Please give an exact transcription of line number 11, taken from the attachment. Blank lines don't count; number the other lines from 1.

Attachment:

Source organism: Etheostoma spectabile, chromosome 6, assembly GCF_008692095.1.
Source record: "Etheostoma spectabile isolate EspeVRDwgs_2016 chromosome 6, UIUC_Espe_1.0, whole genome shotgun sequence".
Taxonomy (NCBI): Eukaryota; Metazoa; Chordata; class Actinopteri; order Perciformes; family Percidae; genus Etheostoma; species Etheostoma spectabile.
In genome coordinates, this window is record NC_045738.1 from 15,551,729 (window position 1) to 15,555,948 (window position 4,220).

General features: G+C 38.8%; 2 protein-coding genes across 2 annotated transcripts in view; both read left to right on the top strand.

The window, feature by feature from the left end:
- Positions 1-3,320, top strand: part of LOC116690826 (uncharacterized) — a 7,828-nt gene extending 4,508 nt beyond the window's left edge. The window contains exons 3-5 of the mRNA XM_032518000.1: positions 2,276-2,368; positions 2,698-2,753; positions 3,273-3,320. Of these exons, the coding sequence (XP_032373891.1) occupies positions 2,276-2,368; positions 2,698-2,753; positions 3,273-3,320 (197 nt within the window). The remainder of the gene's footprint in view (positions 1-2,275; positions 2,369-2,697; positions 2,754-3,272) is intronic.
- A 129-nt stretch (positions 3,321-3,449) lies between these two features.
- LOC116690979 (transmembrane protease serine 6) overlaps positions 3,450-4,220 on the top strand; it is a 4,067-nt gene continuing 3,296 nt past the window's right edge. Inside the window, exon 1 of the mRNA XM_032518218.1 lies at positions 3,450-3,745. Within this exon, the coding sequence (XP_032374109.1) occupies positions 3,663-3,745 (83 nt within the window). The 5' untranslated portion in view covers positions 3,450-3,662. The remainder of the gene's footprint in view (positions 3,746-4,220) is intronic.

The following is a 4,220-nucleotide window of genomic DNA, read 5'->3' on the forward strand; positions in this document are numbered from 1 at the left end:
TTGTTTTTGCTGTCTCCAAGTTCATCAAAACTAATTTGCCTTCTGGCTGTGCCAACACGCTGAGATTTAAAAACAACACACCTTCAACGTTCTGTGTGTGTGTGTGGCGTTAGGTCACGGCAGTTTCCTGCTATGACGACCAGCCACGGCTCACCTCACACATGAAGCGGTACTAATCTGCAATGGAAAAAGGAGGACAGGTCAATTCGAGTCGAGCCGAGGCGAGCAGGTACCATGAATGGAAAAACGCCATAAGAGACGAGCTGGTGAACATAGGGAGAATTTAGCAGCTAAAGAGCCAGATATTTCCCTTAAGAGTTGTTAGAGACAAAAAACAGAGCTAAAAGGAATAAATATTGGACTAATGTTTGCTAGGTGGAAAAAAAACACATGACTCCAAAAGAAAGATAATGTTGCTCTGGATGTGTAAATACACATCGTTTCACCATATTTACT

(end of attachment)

TTGTTTTTGCTGTCTCCAAGTTCATCAAAACTAATTTGCCTTCTGGCTGTGCCAACACGCTGAGATTTAAAAACAACACACCTTCAACGTTCTGTGTGTGTGTGTGGCGTTAGGTCACGGCAGTTTCCTGCTATGACGACCAGCCACGGCTCACCTCACACATGAAGCGGTACTAATCTGCAATGGAAAAAGGAGGACAGGTCAATTCGAGTCGAGCCGAGGCGAGCAGGTACCATGAATGGAAAAACGCCATAAGAGACGAGCTGGTGAACATAGGGAGAATTTAGCAGCTAAAGAGCCAGATATTTCCCTTAAGAGTTGTTAGAGACAAAAAACAGAGCTAAAAGGAATAAATATTGGACTAATGTTTGCTAGGTGGAAAAAAAACACATGACTCCAAAAGAAAGATAATGTTGCTCTGGATGTGTAAATACACATCGTTTCACCATATTTACT